THE question may seem absurd, even silly, and for sure, we hear a resounding ear-splitting chorus of Yes! But then again, probably, not everybody might agree especially the 5-6 percent males and the 0.5 percent females in the entire world who cannot identify colors or appreciate the different shades and hues of a particular color.

For a starter, in the retina of the eyes of humans are receptors- specialized cells which are sensitive and therefore stimulated by specific stimulus; the rods are activated during dawn or night, i.e., darkness while the cones are active during daylight and in color vision.

Every healthy normal human being has three cones- for colors red, green and blue, but as stated earlier, a few of us are not blessed with the all of the three.

Color blindness is an inherited disorder, transmitted as a sex-linked recessive trait, that is, the gene which carries the trait of colorblindness is in the X chromosome of the mother- who is called asymptomatic carrier, meaning, she has the gene but she has no problems with color identification. The gene is passed on to her son(s) who sadly, will have some form of color blindness the most common of which is deuteranopsia ( green blindness) followed by protanopsia (red blindness.) Your columnist had asked his colleagues in ophthalmology and neurology who were unanimous in saying that strictly speaking, there is no blue blindness (tritanopsia or cyanopsia). In fact, people afflicted with "blue blindness" may still identify blue color but cannot appreciate the nuances of the color such as navy blue, sky blue, light blue and so forth. On the other extreme is the so-called monochromatic color blindness, which afflicts one in a million , which for all the bright colors of the spectrum and the glorious burst of autumn reds, yellows, orange and browns, he/she only sees gray.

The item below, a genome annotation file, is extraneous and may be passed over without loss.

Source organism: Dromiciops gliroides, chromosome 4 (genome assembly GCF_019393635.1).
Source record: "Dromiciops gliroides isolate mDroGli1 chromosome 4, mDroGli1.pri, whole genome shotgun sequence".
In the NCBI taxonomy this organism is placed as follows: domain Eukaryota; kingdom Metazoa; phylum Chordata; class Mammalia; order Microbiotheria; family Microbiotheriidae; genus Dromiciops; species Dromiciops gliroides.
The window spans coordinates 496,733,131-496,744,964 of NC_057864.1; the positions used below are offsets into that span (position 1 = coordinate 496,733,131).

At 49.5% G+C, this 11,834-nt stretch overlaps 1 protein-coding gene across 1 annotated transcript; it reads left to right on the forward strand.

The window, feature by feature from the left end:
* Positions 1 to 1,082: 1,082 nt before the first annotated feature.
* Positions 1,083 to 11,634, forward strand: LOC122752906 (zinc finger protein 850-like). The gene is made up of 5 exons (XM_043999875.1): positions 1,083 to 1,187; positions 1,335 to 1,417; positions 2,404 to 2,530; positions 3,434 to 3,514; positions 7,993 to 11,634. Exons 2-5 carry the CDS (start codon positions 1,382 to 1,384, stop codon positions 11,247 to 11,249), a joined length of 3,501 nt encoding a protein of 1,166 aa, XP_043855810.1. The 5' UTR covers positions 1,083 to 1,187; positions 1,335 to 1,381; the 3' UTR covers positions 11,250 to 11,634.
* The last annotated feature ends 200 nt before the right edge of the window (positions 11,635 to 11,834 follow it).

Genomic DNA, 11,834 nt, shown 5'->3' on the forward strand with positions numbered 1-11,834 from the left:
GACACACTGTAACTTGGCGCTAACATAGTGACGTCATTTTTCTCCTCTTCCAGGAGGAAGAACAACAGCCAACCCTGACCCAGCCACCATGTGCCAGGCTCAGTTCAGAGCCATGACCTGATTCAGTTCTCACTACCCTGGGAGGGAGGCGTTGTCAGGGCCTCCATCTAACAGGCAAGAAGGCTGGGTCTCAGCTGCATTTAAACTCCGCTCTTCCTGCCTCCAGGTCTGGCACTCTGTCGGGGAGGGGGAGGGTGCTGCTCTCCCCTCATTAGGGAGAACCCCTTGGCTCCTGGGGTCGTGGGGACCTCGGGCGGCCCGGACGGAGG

While it is true that color blindness is inherited, it may also be acquired. Among the efficacious drugs to treat tuberculosis, ethambutol has been identified that may affect the cranial nerve II, the optic nerve which is an direct extension of the retina, which carries visual impulses- things seen by the eyes converted into nerve impulses- to the so-called Visual Center, the calcarine gyrus at the back of our head, where what we saw earlier has now meaning, we know now what we saw - a person, male, tall, color of his shirt and is he running?

For most of us, color blindness is not a serious disorder. However some professions dictate that normal color perception is high in their short list of qualification and therefore, when you take that airplane ride, rest assured that the pilot had taken the basic Ishihara color test and other more sophisticated color vision acuity test. In the military corps of most countries, their men and women must have perfect color vision especially those assigned to the Air Force. Especially those who hold professional driver’s licenses should have healthy normal eyes that would make them stop at red traffic light and step on the accelerator when he color turns green.

Otherwise, for us ordinary mortals who are not in the above-mentioned professions, if we are color blind, then probably life goes on as usual like the rest of the world. And mind you, we may not appreciate the reds and greens of Christmas, but as Filipinos, who cares? A lechon is a lechon in any color! Cheers!